The J.M. Kaplan Fund was established in 1945 by Jacob M. Kaplan, and would go on to play a critical role in New York City’s cultural and urban life. Kaplan’s long leadership of the Fund (1945-1977) was marked by determined advocacy, including the effort to save Carnegie Hall from destruction, support for institutions like The New School for Social Research and the South Street Seaport Museum, as well as to bolster the cause of union democracy, the arts, and the co-operative movement. Since the 1970s, the Fund has been led by Kaplan’s daughter, Joan K. Davidson, who has led the Fund to its current place as a forceful presence in New York City’s civic life, supporting the Westbeth Artists Housing, Greenmarkets, and more.
Roberta Brandes Gratz is an award-winning journalist, urban critic, lecturer, and author who has published four previous books, including most recently We’re Still Here Ya Bastards: How the People of New Orleans Rebuilt Their City and The Battle for Gotham: New York in the Shadow of Robert Moses and Jane Jacobs.
Although her name is the first in the book’s subtitle, and her face the first photo in its pages (first spread, below), It’s a Helluva Town is not a biography of Joan K. Davidson. Nor is it simply the story of Jacob Merrill Kaplan, founder of the namesake J.M. Kaplan Fund and Davidson’s father. (Davidson was president of the Fund from 1977 until 1993.) As the full subtitle — Joan K. Davidson, the J.M. Kaplan Fund, and the Fight for a Better New York — hints, this is a book about a philanthropic organization, the family members who have put their energy behind it, and the city that has been the canvas for their actions. Most accurately, Roberta Brandes Gratz’s book is a story about New York City in the 1970s and 80s, when its finances were low, developers wanted to tear down as much as they could, and preservationists battled to save as much as they could.
Restricting itself to preservation efforts funded by the J.M. Kaplan Fund, the book focuses on a handful of battles, some successful (Carnegie Hall on West 57th Street), some not (two theaters torn down in Times Square for a John Portman building, visible in the fourth spread). Two projects caught my interest, in large part because they overlap with an area I’ve trekked a lot of times when giving walking tours (back in the pre-pandemic days, at least) in Manhattan’s West Village. One of these projects is Westbeth Artist Housing, known to many architects as an early Richard Meier project, though one that shows no traces of his signature white-surface modernism. Westbeth is, after all, the conversion of the former Bell Labs, which decamped to an Eero Saarinen complex in New Jersey in the early 1960s; as such, Westbeth looks like an assemblage of old buildings, one of which had the High Line running through it (second spread). Gratz’s text illuminates the project’s history but also repeatedly reminds readers how exceptional the adaptive reuse affordable housing was — and how much more attention it should be given now.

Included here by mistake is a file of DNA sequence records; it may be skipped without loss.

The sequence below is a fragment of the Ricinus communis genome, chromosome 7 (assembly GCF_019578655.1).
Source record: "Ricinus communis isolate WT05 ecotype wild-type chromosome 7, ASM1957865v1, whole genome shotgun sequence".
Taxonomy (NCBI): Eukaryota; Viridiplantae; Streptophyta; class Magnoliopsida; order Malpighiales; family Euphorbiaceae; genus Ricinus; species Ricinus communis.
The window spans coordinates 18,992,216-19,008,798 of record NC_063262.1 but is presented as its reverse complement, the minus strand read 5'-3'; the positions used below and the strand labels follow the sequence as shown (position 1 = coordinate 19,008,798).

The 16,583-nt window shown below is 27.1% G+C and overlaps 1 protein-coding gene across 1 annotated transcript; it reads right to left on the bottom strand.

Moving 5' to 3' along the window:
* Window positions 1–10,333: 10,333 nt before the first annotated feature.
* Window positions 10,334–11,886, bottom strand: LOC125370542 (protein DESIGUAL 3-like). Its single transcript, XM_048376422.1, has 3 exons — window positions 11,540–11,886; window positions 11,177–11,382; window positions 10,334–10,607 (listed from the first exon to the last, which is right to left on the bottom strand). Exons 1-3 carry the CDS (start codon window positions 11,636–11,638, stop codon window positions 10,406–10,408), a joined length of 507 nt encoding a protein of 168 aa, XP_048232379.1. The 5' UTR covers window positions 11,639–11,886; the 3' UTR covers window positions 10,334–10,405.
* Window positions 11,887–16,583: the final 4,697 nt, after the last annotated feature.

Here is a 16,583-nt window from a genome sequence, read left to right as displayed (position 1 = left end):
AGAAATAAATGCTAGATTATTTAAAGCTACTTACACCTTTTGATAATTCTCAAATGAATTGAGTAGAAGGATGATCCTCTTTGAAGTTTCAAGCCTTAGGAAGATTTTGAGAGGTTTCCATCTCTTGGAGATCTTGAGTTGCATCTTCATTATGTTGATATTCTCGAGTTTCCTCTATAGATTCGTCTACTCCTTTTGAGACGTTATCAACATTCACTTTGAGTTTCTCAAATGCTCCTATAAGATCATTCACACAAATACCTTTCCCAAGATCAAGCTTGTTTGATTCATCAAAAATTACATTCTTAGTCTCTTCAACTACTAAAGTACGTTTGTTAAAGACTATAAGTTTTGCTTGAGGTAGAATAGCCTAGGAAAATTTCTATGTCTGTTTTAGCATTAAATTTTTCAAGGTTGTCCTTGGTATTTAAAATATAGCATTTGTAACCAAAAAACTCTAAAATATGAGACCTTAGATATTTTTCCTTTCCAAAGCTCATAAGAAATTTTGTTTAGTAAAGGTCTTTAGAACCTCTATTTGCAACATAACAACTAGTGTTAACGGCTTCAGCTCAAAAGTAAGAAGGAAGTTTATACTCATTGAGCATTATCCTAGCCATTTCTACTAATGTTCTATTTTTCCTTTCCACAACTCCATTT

The second project I was drawn to is Westway, the proposed six-lane highway that would have been tunneled into new landfill in the Hudson River between Battery Park City and 42nd Street — and further north still, if the first part ever happened. I’m one of the people, as Gratz points out, who was “born in the 1970s and later” and therefore doesn’t know much about this “high-stakes” conflict. To me, this stretch of the West Side is simply part of Hudson River Park, a 500-acre success story that began in the 1990s and should (finally) be completed this decade. Before the park was the proposed Westway, which would have created its own large park (designed by Robert Venturi and Denise Scott Brown, as displayed in this PDF) but also would have devastated the river’s marine habitats. And that’s how I always understood the fight over Westway: environmentalists versus, well, everybody else. But Gratz gives the most succinct and revealing history of Westway I’ve encountered, pointing out how the battle was ultimately about cars versus public transit and how proponents of the project manipulated public talking points over its long, drawn-out debate. Not all the credit for stopping Westway can go to the Fund, but the proposed highway’s proximity to Westbeth makes it an important element in Gratz’s book as well as fodder for my walking tours, whenever they resume.
Another part of the book I found of interest are the Fund’s underwriting of publications, many of them focused on historical preservation. Gratz mentions, in a chapter on historic preservation “coming of age,” just a few of the many books that furthered the cause of preservation by allowing authors to research and document particular parts of the city in detail. Andrew S. Dolkart’s The Texture of Tribeca, to take one example that I have in my library, was part of the effort to (successfully) create a historic district in “the triangle below Canal Street.” Gratz also mentions Furthermore, which “supports publication of nonfiction books that concern the arts, history, and the natural and built environment.” Davidson founded Furthermore in 1995 and that is how I first heard her name, when I tried (unsuccessfully) to get one of the grants for my first book. Little did I know more than a decade ago how Furthermore was just one small part of her and her family’s huge efforts to make an impact on the city she calls home.
* Syndicated content from A Daily Dose of Architecture Books.
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